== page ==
How to Save a Relationship?

The stakes are high, so what can we do to untangle the situation and to start to make sense of it?

4 Things to consider when you are asking yourself “How to Save a Relationship?”

One of the most common questions, when people reach out for support in the form of couples counseling or marriage counseling, is ‘How can I save my relationship?’ Whether it’s a long-term relationship or one that began recently it’s natural to want to see whether a relationship can be saved before giving up on what we see as the investment that we have made – whether financial or emotional.

And keep sight that it’s normal to feel a whole range of emotions when our relationship isn’t working as our lives tend to be very tied up with our partner, whether it’s through children, shared friends, work, common activities, and a shared history.

Sometimes we can feel shame that it even matters so much to us, but remember that these feelings are a normal part of our human experience and that as we say the quality of our relationships determines the quality of our life.

The stakes are high, so what can we do to untangle the situation and to start to make sense of it, even before we get to relationship therapy?

Wait, just how bad is this situation?

Before we react and jump into action, it’s worth taking a step back to really evaluate where we are, and based on the history of the relationship is it even a relationship that I want to save?

Sometimes we can struggle for years, fighting the tide of what we already know to be true about the relationship but maybe we don’t want it to be true. So it’s always worth asking what do we REALLY want here and what is going to make us happy in the long term.

To support this process, we’ve developed a powerful scorecard that enables you to see just how bad things are right now, and also to identify the strength and areas that you are doing great. Once we run through a number of simple yes/ no questions it produces bespoke results showing  where we are right now, and we can even give it to our partner to complete. The Scorecard is available on the homepage of our website.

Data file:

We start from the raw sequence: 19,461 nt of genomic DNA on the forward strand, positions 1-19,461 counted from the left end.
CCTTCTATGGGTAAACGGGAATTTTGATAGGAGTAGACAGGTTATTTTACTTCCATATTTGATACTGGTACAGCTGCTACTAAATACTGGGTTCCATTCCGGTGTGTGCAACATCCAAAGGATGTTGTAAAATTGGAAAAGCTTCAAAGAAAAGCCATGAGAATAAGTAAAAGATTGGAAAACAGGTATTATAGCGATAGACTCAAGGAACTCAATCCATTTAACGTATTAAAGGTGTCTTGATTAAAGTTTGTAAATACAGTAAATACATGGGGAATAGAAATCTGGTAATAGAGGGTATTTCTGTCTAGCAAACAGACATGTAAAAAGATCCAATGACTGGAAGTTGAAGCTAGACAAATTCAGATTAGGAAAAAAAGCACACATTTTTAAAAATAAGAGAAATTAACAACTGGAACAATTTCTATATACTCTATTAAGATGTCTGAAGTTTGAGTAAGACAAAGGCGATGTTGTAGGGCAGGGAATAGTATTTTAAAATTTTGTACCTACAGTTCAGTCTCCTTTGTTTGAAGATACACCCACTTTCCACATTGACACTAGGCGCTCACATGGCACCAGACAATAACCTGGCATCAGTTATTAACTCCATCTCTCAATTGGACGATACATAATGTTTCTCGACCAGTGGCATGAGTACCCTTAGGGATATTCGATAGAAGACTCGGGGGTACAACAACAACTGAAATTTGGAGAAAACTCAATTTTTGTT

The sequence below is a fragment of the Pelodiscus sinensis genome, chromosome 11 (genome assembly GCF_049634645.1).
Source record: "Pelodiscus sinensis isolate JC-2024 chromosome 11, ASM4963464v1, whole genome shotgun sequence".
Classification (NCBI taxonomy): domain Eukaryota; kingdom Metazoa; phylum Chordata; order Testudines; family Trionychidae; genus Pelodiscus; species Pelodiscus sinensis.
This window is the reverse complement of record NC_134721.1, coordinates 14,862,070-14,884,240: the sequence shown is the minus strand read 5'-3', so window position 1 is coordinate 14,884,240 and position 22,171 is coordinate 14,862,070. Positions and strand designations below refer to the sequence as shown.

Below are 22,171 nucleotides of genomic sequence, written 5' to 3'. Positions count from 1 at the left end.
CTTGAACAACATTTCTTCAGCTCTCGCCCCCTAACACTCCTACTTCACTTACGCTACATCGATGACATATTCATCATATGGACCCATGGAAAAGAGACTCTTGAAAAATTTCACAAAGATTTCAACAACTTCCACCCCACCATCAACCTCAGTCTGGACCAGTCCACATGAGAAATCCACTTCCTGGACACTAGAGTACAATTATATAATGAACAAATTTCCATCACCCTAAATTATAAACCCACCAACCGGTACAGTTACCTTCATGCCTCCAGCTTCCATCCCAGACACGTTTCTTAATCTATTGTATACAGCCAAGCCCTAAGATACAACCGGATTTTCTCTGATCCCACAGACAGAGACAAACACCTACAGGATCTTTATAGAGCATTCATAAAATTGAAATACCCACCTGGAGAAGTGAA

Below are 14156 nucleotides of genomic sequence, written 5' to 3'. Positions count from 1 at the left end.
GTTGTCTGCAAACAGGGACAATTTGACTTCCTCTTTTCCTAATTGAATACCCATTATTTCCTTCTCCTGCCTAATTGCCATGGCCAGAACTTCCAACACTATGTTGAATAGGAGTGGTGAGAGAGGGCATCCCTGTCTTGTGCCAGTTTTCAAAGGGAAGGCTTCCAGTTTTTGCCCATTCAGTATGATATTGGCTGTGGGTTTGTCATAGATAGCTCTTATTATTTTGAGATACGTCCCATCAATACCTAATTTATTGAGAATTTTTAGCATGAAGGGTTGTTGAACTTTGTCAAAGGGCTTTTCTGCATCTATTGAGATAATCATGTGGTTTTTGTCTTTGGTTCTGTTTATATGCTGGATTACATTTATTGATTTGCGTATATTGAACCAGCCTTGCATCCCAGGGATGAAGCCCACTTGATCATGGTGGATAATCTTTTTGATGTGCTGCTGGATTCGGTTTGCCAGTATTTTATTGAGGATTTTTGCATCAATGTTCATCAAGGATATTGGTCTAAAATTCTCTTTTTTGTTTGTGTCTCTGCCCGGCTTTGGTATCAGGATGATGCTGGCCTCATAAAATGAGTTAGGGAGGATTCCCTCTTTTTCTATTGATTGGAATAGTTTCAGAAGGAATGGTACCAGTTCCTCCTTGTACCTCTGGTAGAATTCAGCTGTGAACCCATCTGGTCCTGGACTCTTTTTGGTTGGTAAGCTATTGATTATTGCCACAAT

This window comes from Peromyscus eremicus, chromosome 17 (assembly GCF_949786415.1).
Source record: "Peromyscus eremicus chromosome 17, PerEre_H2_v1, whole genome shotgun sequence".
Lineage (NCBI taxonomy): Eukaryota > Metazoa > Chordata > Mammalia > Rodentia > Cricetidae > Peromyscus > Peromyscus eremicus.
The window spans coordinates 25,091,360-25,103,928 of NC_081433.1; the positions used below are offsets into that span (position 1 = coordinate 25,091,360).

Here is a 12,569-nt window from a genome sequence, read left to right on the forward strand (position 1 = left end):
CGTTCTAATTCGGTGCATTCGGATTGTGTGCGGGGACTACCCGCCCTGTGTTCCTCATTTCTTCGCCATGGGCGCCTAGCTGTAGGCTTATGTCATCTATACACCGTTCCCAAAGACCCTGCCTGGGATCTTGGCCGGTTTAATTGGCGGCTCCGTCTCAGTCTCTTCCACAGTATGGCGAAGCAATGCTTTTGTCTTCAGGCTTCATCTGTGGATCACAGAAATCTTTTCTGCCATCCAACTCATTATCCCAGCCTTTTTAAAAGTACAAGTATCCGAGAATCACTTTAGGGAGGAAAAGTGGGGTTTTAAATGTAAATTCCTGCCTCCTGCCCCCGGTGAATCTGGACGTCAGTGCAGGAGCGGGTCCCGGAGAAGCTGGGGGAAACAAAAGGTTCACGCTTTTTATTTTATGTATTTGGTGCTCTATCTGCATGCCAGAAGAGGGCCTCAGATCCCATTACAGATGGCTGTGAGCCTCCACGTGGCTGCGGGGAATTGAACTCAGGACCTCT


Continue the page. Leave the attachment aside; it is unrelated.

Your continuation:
What if my partner doesn’t want to work on the relationship?

One of the most common challenges we hear from people when they reach out is that they would like to work on things because they are not happy but their partner isn’t so keen and is therefore blocking the process!

We’ve put some videos together to talk you through the exact steps to take in that scenario, and most importantly we need to identify the challenges that we are facing, and where our own needs are not being met in the relationship. Then we also need to consider what needs our partner is meeting through the relationship and whether these are the same needs that we are meeting. Often we assume that just because we have an issue that our partner then necessarily also has that issue too – which may not be the case! Once we’re clear on this, we can approach our partner in the most effective way.

Check out those videos to review the whole process!